2012-05-04 / Front Page

DOH Meeting On PHC Closure

Timing Stirs Community Ire
By Howard Schwach


Three local politicians, State Senator Malcolm Smith, Congressman Bob Turner and City Councilman Eric Ulrich speak to the participants in a Sunday demonstration demanding that the state’s DOH hold a hearing on PHC as required by law. Three local politicians, State Senator Malcolm Smith, Congressman Bob Turner and City Councilman Eric Ulrich speak to the participants in a Sunday demonstration demanding that the state’s DOH hold a hearing on PHC as required by law. It’s tough to have confidence in a state agency that just closed down a vital community facility without even checking it out in person and which then issues a statement placing your community dozens of miles and a county away.

But, that’s the state’s Department of Health.

On Monday evening, Peter Constantakes, a spokesperson for the state’s DOH put out a media advisory that said, in part, “The New York State Department of Health (DOH) will hold a forum for the purpose of providing an opportunity for the community to discuss health care services in the Roslyn Heights/Queens community following the closure of Peninsula Hospital.”


Liz Sulik, former Director of External Affairs for the hospital, urges the DOH to hold a community meeting. Liz Sulik, former Director of External Affairs for the hospital, urges the DOH to hold a community meeting. Roslyn Heights? Far away on the north shore of Long Island. Not even in the right county.

A second advisory, sent a few minutes later, attempted to correct the information, saying that the forum would be for the Rockaway/ Queens community, but adding that the forum would be held in Roslyn Heights.

Only 20 minutes later did the DOH get both parts of the media advisory correct.

Even the corrected advisory raised the ire of many of those who have been fighting for the survival of PHC. The meeting will be held on May 10, a Thursday, at 3 p.m. at the Knights of Columbus Hall, 330 Beach 90 Street, according to the DOH.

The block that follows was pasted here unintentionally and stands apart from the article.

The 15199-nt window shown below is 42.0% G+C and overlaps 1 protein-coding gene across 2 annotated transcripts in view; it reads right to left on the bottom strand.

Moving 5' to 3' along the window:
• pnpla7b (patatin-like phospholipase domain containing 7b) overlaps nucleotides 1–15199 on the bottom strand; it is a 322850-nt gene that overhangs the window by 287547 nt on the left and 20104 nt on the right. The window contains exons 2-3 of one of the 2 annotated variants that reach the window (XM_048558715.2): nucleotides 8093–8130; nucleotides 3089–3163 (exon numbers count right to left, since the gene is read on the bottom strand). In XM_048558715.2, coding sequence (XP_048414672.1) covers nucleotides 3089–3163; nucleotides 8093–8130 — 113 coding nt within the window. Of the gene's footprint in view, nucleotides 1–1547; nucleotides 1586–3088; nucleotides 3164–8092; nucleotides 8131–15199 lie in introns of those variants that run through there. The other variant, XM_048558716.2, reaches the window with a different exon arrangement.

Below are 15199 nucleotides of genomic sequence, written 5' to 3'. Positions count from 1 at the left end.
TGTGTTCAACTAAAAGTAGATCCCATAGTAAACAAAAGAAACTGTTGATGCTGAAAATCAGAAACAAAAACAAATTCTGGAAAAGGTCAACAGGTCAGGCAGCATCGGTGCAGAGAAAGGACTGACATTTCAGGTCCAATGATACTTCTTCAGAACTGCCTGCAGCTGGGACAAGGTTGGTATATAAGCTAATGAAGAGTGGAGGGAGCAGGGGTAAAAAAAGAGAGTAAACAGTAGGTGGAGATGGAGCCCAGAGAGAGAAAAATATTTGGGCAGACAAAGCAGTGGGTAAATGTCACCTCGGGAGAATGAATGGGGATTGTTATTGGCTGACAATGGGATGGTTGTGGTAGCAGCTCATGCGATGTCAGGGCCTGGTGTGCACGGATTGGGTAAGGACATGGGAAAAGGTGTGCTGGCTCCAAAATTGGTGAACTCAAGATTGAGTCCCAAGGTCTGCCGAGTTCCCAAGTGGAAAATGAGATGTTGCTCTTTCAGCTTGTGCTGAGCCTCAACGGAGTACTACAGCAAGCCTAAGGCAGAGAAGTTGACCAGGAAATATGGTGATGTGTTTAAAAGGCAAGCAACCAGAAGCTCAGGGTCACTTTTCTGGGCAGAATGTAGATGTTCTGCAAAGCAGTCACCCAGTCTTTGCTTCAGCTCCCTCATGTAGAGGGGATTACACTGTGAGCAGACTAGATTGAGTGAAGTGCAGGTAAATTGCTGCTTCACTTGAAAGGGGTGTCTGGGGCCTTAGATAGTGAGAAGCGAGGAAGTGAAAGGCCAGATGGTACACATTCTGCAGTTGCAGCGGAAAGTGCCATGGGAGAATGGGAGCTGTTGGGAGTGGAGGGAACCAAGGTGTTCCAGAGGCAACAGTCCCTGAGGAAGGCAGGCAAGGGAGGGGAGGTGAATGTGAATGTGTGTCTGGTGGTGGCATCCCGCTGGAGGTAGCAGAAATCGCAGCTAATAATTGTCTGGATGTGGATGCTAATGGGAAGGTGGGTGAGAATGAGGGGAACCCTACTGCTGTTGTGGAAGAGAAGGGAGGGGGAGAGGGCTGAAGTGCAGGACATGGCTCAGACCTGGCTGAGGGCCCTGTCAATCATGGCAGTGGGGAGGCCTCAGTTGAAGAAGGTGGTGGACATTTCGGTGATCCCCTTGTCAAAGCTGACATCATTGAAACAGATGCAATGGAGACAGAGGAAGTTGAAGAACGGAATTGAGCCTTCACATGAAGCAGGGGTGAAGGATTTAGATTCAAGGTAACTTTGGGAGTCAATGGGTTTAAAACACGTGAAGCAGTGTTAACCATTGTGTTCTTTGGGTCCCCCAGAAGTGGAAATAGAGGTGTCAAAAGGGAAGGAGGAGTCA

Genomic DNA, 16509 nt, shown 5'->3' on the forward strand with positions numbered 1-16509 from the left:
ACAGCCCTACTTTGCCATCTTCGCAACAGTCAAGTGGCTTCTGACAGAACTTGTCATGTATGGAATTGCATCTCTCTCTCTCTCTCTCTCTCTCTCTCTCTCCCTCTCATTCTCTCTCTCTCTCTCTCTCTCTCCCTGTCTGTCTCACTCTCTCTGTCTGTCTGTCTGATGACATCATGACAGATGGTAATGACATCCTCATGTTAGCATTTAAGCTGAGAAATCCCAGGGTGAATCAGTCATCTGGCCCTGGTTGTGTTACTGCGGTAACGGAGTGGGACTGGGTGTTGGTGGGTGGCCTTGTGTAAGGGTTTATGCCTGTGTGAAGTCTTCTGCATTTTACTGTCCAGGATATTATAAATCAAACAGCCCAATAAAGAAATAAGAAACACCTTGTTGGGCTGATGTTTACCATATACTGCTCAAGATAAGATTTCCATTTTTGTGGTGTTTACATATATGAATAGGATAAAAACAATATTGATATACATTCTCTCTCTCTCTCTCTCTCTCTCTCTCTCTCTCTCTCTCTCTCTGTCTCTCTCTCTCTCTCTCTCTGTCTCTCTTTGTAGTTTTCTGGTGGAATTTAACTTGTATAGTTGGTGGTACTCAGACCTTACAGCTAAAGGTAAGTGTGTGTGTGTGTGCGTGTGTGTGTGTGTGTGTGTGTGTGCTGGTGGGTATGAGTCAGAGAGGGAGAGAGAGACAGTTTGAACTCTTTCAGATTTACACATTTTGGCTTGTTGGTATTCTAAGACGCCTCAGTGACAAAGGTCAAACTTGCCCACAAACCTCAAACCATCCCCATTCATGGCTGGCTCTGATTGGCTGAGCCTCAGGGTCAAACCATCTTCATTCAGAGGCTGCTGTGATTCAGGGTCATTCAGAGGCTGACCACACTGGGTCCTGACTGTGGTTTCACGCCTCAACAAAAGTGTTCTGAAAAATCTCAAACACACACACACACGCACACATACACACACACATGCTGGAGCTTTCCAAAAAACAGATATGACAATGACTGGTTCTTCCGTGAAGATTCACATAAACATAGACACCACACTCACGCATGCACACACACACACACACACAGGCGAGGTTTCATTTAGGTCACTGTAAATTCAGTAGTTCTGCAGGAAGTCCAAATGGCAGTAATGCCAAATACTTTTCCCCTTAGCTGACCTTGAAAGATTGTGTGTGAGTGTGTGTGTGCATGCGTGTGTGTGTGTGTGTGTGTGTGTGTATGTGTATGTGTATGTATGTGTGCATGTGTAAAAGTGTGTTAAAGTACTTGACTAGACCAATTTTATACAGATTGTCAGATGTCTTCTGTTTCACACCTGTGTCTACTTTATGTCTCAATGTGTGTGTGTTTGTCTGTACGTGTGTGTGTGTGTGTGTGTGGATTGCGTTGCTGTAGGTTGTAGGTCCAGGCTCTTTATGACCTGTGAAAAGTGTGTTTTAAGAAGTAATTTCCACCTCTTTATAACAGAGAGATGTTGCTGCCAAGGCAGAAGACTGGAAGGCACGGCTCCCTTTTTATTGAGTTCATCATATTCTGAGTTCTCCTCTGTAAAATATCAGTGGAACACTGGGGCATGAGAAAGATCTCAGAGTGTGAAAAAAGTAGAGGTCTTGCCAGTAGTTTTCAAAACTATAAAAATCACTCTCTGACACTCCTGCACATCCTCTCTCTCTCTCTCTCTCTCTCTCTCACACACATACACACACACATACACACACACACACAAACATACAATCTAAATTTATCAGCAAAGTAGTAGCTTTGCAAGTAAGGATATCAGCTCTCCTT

“How can they hold a community meeting on a weekday at 3 p.m. and expect the community to attend,” asked one of the former PHC nurses when told of the meeting. “They should hold it on a weekend when people can attend or at least hold it at 7:30 or 8 p.m. so people can come after work.”


A group of nurses show their ire over the Department of Health and the shuttering of the hospital. A group of nurses show their ire over the Department of Health and the shuttering of the hospital. The state answered that objection by stating that Commissioner Nirav R. Shah would be present at the meeting and that the early time was the only way he could personally attend the meeting.

In addition, the DOH told local politicians that the Knights of Columbus Hall, a venue smaller than most of the peninsula’s school auditoriums, was the only room available on such short notice.

A state law passed in 2010 mandates that the state hold a community forum within 30 days of a hospital’s closing to provide information to residents in the local community on the impact of the closure and alternate options for healthcare services.


100 Precinct Community Council President Danny Ruscillo. 100 Precinct Community Council President Danny Ruscillo. On Sunday, April 29, a few dozen people gathered in front of the shuttered hospital at 1 p.m. to listen to local politicians and those with ties to the hospital demand that a meeting be held.

The press conference, called by Congressman Bob Turner and City Councilman Eric Ulrich, demanded that a meeting be set in a timely manner, even though Assemblyman Phillip Goldfeder and others had already announced that the state told him it would set a meeting “within three weeks.”

At that press conference, Dr. Wayne Dodakian, a hospitalist at PHC, argued that the state guidelines set by the Berger Commission in 2007, set minimal healthcare numbers for specific communities. That report, which became law two years later, said about Rockaway, “It is recommended that Peninsula Hospital Center downsize by approximately 99 beds to 173 beds and that St. John’s Episcopal Hospital downsize by approximately 81 beds to 251 beds.


Former board member Steve Greenberg outlines the problems caused by the closing. Former board member Steve Greenberg outlines the problems caused by the closing. “Contingent on financing, it is recommended that Peninsula Hospital Center and St. John’s Episcopal Hospital merge and build a single facility with approximately 400 in-patient beds, and provide comprehensive emergency, inpatient, psychiatric and ambulatory services.”

With the closing of PHC, the peninsula has far fewer than the 400 beds recommended in the report, Dodakian said. St. John’s has approximately 257 beds.

And, its emergency room has already been placed in diversion by the city’s EMS several times because of overcrowding, with local patients being transported to Brookdale and Coney Island hospitals in Brooklyn rather than St. John’s.


Prior to the press conference, nurses and other staff members confer. Prior to the press conference, nurses and other staff members confer. There have been reports of several deaths that occurred while patients were on the way to hospitals off the peninsula, but The Wave has not been able to corroborate any of those stories.



Congressman Turner speaks to the crowd. Congressman Turner speaks to the crowd.

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